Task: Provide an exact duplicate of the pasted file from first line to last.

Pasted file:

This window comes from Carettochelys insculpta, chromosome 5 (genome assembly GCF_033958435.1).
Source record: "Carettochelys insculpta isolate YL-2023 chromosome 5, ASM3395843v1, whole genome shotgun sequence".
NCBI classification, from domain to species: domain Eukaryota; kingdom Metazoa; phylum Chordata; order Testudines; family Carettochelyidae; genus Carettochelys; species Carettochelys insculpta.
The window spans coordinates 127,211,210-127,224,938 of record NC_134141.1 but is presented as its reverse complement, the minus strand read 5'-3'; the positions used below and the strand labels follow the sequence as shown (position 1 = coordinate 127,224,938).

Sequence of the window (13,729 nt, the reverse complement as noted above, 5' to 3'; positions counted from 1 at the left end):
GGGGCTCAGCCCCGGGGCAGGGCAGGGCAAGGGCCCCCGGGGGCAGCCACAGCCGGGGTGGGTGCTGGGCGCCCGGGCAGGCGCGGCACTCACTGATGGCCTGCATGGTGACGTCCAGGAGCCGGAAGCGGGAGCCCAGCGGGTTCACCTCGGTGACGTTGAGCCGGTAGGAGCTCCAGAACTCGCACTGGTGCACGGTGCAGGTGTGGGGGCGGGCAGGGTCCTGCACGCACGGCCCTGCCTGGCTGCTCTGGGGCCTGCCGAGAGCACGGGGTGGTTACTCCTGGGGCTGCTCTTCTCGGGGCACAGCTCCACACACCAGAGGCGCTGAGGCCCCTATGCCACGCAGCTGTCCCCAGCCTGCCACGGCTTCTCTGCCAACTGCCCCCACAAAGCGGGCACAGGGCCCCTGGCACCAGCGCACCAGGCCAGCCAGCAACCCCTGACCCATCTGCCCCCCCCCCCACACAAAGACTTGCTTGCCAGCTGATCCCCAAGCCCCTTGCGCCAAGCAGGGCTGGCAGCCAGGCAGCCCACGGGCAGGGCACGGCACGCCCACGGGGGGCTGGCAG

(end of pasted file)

This window comes from Carettochelys insculpta, chromosome 5 (genome assembly GCF_033958435.1).
Source record: "Carettochelys insculpta isolate YL-2023 chromosome 5, ASM3395843v1, whole genome shotgun sequence".
NCBI classification, from domain to species: domain Eukaryota; kingdom Metazoa; phylum Chordata; order Testudines; family Carettochelyidae; genus Carettochelys; species Carettochelys insculpta.
The window spans coordinates 127,211,210-127,224,938 of record NC_134141.1 but is presented as its reverse complement, the minus strand read 5'-3'; the positions used below and the strand labels follow the sequence as shown (position 1 = coordinate 127,224,938).

Sequence of the window (13,729 nt, the reverse complement as noted above, 5' to 3'; positions counted from 1 at the left end):
GGGGCTCAGCCCCGGGGCAGGGCAGGGCAAGGGCCCCCGGGGGCAGCCACAGCCGGGGTGGGTGCTGGGCGCCCGGGCAGGCGCGGCACTCACTGATGGCCTGCATGGTGACGTCCAGGAGCCGGAAGCGGGAGCCCAGCGGGTTCACCTCGGTGACGTTGAGCCGGTAGGAGCTCCAGAACTCGCACTGGTGCACGGTGCAGGTGTGGGGGCGGGCAGGGTCCTGCACGCACGGCCCTGCCTGGCTGCTCTGGGGCCTGCCGAGAGCACGGGGTGGTTACTCCTGGGGCTGCTCTTCTCGGGGCACAGCTCCACACACCAGAGGCGCTGAGGCCCCTATGCCACGCAGCTGTCCCCAGCCTGCCACGGCTTCTCTGCCAACTGCCCCCACAAAGCGGGCACAGGGCCCCTGGCACCAGCGCACCAGGCCAGCCAGCAACCCCTGACCCATCTGCCCCCCCCCCCACACAAAGACTTGCTTGCCAGCTGATCCCCAAGCCCCTTGCGCCAAGCAGGGCTGGCAGCCAGGCAGCCCACGGGCAGGGCACGGCACGCCCACGGGGGGCTGGCAG